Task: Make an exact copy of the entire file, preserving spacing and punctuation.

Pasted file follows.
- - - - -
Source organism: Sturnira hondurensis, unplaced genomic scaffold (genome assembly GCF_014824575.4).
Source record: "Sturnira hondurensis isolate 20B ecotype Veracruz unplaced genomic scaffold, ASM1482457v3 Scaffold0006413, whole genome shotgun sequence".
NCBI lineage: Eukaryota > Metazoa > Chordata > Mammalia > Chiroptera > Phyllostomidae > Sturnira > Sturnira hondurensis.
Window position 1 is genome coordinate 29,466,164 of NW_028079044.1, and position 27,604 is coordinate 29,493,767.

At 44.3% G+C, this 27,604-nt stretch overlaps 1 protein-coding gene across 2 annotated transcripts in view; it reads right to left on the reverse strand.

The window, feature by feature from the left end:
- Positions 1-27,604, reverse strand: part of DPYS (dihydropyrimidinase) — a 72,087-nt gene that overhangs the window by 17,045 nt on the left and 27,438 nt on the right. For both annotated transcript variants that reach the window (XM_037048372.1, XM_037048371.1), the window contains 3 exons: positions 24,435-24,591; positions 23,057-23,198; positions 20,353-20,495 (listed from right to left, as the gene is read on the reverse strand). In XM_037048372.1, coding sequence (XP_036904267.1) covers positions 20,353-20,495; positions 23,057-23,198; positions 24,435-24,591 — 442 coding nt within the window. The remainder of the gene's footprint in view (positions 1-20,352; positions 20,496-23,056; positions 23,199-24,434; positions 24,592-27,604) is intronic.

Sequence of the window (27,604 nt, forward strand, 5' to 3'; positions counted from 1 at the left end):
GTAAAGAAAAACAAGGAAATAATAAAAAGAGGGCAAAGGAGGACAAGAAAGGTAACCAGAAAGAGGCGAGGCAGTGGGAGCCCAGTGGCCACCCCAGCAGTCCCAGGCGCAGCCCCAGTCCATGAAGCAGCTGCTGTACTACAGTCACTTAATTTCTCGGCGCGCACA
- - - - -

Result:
Source organism: Sturnira hondurensis, unplaced genomic scaffold (genome assembly GCF_014824575.4).
Source record: "Sturnira hondurensis isolate 20B ecotype Veracruz unplaced genomic scaffold, ASM1482457v3 Scaffold0006413, whole genome shotgun sequence".
NCBI lineage: Eukaryota > Metazoa > Chordata > Mammalia > Chiroptera > Phyllostomidae > Sturnira > Sturnira hondurensis.
Window position 1 is genome coordinate 29,466,164 of NW_028079044.1, and position 27,604 is coordinate 29,493,767.

At 44.3% G+C, this 27,604-nt stretch overlaps 1 protein-coding gene across 2 annotated transcripts in view; it reads right to left on the reverse strand.

The window, feature by feature from the left end:
- Positions 1-27,604, reverse strand: part of DPYS (dihydropyrimidinase) — a 72,087-nt gene that overhangs the window by 17,045 nt on the left and 27,438 nt on the right. For both annotated transcript variants that reach the window (XM_037048372.1, XM_037048371.1), the window contains 3 exons: positions 24,435-24,591; positions 23,057-23,198; positions 20,353-20,495 (listed from right to left, as the gene is read on the reverse strand). In XM_037048372.1, coding sequence (XP_036904267.1) covers positions 20,353-20,495; positions 23,057-23,198; positions 24,435-24,591 — 442 coding nt within the window. The remainder of the gene's footprint in view (positions 1-20,352; positions 20,496-23,056; positions 23,199-24,434; positions 24,592-27,604) is intronic.

Sequence of the window (27,604 nt, forward strand, 5' to 3'; positions counted from 1 at the left end):
GTAAAGAAAAACAAGGAAATAATAAAAAGAGGGCAAAGGAGGACAAGAAAGGTAACCAGAAAGAGGCGAGGCAGTGGGAGCCCAGTGGCCACCCCAGCAGTCCCAGGCGCAGCCCCAGTCCATGAAGCAGCTGCTGTACTACAGTCACTTAATTTCTCGGCGCGCACA